A hapu given a $2 million taxpayer grant to build a waka-shaped pavilion on the Auckland waterfront is "delighted" at the attention the project has received.
The plan to construct the 60m by 15m "plastic" waka for the Rugby World Cup has attracted a storm of criticism since it was announced earlier this week.
Labour Party MP Shane Jones branded it a "tupperwaka" and called it a waste of money and a desperate last ditch effort to include Maori in the cup celebrations.
One opponent, Act leader Rodney Hide, said to "give away $1.9 million to have a waka that the people of New Zealand won't even own is appalling".
But Ngati Whatua o Orakei project manager Renata Blair said despite the criticism, he was delighted to see so much emotional investment in Waka Maori.
Many people had wished him well with the project and urged him to "make it special", he said.
"We have had the knockers as well and that's fine because as a taxpayer I ask those kinds of questions myself.
"We have no problem with everything being said - and it is election year so we can expect a few people taking the opportunity to lob rocks to and fro.
"What it means is that we have to deliver a standout series of events and surpass the expectation we have promised. We are up for that."
Mr Blair argued the "plastic" label given to the pavilion was wrong.
The material to be used was a special tension membrane used widely in modern buildings, he said.
That material was already used at Auckland Airport and Northland Stadium and is set to cover the nearly $10m cloud fan zone being built at Queens Wharf.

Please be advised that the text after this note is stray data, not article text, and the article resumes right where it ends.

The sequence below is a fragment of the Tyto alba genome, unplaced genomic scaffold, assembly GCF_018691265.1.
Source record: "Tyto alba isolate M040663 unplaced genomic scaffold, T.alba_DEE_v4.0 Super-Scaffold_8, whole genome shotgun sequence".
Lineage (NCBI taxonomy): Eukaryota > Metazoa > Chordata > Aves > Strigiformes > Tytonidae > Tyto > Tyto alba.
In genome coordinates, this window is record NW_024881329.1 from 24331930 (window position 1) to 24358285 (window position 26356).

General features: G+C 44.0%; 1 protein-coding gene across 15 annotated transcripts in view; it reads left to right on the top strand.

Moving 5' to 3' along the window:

"What is very cool about the design is that while the whole pavilion is 70 metres long, it is being built in a modular structure so it can be shortened if some future event suited a smaller area. So it has flexibility in how it can be used for future events."
The bulk of the $1,988,000 funding for the project comes from Te Puni Kokiri, while $100,000 will be contributed by the hapu - which will own the facility after the Rugby World Cup.
It is understood a number of possible locations are being considered, with Ngati Whatua indicating it would prefer Te Wero Island.
The spot, currently being used as a carpark, is due to be landscaped for the cup by Waterfront Auckland at a cost of $1.2 million. A temporary bridge is being built to link Te Wero Island with the first raft of public projects at Wynyard Quarter.
Mr Renata said the project should not be labelled a waka, though it was shaped like one, and argued that it should be called a multi-cultural events centre.
It would be a place where the "guitars will come out" and people will celebrate what it means to be Maori in the 21st century, he said.
"We have been quite mindful of the need for cultural sensitivity especially around the use of something as sacred as a waka. What we are creating is a multi-cultural events centre."
Dimensions: 60 metres long, 14 metres wide.
Room for: 1000 standing, 200 seated for dinner.
Cost to build: $900,000.
Cost to taxpayers to run for 17 days: $1 million.
Contribution of Ngati Whatua o Orakei: $100,000.